During Holmes’s time in charge of the project the Makohine viaduct was begun, but construction was adversely affected by interruption to the supply of steel from the United Kingdom. Holmes also identified and surveyed alternative routes for the line through Tongariro National Park and northward. The line could have no gradient greater than 1 in 50 while making the steep descent from the Waimarino plateau. Holmes brilliantly dealt with this constraint by designing the Raurimu spiral. This ingenious scheme used a series of tight left- and right-hand curves and one complete loop incorporating two tunnels.



Holmes was recalled to Wellington in 1899. In quick succession he became inspecting engineer (1901), superintending engineer (1906) and finally marine engineer and engineer-in-chief (1907); he held the last post until his retirement in 1920. From May to July 1920 he also served as under-secretary of the Public Works Department. His period of service in these senior positions saw the completion of some notable public engineering schemes: the North Island main trunk railway finally began a regular passenger service on 15 February 1909. Many of the engineering features of this line are of international standard, and it was a project largely carried through with New Zealand personnel. Another project saw the beginnings of hydroelectric generation on a national scale with the completion of the Lake Coleridge scheme in 1914.

Although Holmes’s own experience was predominantly in railway design and construction he also argued strongly and consistently for adequate resources to improve and extend the New Zealand roading system. He was an early advocate of the use of a code of standards for engineering works of the type then being produced by the British Engineering Standards Association.

Holmes helped to lay the foundations for professional engineering in New Zealand. He himself lacked professional qualifications but was instrumental in obtaining the right of cadets to obtain two years’ leave to study engineering at Canterbury College. His support helped to ensure that tertiary study progressively became established as the preferred route to professional qualification. Holmes also had a close involvement with the formation in 1914 of the New Zealand Society of Civil Engineers, and was twice elected to serve as president – the only man to have served more than one year. He contributed many papers to the society’s journal and used the annual presidential address as a platform to take stock of national priorities for the country’s engineering infrastructure. He saw the need for legislative measures to define and maintain professional engineering standards, although the Engineers Registration Act was not passed until 1924.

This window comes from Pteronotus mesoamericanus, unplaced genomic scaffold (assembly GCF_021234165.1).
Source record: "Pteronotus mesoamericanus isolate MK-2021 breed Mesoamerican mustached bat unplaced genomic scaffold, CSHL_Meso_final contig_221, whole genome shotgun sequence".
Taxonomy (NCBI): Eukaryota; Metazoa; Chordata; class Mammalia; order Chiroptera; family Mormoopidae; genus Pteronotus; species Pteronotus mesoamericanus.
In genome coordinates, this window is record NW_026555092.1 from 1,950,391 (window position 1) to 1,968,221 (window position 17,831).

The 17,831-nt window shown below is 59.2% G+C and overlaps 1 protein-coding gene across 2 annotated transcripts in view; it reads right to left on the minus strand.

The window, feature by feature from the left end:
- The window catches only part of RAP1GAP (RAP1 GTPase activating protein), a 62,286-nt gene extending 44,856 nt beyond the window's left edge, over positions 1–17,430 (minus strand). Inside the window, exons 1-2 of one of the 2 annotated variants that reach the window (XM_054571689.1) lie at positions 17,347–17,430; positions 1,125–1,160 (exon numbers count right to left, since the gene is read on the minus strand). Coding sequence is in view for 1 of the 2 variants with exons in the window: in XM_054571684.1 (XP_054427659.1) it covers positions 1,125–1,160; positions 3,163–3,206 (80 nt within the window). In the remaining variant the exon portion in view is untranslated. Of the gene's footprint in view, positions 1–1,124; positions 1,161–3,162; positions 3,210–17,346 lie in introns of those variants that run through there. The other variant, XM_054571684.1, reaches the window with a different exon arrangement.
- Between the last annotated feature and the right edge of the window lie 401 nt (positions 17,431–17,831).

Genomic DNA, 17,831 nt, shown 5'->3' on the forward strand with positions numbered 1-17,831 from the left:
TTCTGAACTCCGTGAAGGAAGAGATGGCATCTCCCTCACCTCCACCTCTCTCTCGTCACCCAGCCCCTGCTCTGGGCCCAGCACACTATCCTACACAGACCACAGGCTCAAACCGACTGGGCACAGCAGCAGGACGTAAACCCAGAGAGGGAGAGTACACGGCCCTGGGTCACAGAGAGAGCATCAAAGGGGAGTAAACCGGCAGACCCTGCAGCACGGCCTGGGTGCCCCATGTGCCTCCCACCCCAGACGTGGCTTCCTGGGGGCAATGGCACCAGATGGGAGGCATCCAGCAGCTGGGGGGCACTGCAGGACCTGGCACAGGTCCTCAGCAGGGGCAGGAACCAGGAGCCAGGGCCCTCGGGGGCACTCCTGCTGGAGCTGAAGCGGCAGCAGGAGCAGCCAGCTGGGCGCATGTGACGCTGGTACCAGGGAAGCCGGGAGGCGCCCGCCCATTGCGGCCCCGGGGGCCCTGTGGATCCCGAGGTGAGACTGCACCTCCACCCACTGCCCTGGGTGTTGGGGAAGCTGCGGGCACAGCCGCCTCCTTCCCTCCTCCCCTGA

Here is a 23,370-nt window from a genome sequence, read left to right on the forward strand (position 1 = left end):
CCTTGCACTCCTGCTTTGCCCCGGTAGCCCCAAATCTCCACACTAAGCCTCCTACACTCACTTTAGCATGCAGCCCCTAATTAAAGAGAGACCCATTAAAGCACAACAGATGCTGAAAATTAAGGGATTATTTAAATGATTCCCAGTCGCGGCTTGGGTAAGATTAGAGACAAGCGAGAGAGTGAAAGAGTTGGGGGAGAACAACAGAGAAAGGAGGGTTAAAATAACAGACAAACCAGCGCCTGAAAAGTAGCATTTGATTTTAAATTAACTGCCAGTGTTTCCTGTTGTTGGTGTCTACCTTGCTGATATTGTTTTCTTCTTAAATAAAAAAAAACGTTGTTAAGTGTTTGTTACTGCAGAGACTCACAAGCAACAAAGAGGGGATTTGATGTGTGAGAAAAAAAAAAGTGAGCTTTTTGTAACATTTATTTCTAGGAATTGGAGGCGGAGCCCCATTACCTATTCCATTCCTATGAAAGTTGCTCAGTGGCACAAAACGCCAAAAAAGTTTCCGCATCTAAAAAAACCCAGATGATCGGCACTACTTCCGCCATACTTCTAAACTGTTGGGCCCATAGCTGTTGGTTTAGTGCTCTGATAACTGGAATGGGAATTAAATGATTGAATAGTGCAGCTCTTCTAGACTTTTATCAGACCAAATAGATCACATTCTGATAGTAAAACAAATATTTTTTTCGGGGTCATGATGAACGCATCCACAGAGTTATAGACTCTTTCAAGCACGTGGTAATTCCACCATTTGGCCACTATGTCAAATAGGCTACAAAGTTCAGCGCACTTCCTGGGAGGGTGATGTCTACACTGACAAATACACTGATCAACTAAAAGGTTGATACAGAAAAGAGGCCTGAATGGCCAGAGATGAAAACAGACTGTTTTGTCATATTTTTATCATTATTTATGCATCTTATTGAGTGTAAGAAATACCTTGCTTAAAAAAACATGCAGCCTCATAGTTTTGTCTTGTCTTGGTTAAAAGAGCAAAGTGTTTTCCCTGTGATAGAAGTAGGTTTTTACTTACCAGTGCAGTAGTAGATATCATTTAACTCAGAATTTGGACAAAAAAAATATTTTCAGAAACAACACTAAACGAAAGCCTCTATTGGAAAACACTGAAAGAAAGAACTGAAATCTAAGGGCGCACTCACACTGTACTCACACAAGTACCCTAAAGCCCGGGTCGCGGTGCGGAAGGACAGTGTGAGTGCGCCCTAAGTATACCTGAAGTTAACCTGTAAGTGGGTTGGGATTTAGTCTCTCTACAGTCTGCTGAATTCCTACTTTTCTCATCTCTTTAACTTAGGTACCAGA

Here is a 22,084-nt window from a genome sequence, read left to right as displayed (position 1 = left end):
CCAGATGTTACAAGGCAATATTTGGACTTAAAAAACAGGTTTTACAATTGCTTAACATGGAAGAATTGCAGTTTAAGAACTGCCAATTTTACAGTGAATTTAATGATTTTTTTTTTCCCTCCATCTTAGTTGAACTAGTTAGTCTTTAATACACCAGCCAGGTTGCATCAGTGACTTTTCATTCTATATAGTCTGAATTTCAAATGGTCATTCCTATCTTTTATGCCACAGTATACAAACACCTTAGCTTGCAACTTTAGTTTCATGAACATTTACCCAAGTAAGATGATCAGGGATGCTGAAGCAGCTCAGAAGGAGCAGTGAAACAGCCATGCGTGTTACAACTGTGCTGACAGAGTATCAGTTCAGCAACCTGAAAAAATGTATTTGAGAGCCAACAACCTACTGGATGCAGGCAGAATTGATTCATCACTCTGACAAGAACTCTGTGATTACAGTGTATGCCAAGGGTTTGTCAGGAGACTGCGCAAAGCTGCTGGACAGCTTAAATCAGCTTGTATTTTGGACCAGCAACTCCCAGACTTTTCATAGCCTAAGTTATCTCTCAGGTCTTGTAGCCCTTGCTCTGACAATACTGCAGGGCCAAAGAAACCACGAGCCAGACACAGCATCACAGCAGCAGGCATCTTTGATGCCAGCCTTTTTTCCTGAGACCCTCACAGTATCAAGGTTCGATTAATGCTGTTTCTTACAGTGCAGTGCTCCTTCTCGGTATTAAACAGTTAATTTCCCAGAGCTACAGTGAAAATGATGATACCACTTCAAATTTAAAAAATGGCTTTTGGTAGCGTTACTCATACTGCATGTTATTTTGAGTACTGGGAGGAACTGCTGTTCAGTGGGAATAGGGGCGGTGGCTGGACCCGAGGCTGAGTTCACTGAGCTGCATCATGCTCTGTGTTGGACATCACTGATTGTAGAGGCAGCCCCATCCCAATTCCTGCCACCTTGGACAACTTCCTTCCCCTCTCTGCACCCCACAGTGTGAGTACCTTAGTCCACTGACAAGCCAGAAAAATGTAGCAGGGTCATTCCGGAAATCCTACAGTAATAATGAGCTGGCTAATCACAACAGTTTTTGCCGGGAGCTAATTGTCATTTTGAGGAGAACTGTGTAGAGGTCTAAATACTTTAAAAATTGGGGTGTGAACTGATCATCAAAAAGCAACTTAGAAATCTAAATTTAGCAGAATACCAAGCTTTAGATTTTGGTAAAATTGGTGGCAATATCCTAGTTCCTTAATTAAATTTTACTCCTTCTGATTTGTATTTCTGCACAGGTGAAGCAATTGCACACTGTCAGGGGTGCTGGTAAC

Holmes’s contribution to engineering was recognised in his membership of the Institution of Civil Engineers, London, from 1897 and in his being given the Imperial Service Order in 1918. After retirement in 1920 he continued an active involvement with professional engineering in association with his younger son, John Dudley Holmes, in a consulting practice latterly based in Hamilton. He died on 8 February 1936, in Hamilton. […] End of quote.

In solidarity with the those in the world’s most despised demographic, WH has decided to ‘come out’ as an old white male. WH enjoys exercising the white-male privilege that Whaleoil provides for him by writing the occasional post challenging climate change consensus; looking at random tech issues that tweak his interest, as a bit of a tech nerd; or generally poking the borax at anyone in public life who goes on record revealing their stupidity. WH never excelled on the sports field because his coaches never allowed him to play in his preferred position on the right-wing. WH also enjoys his MG.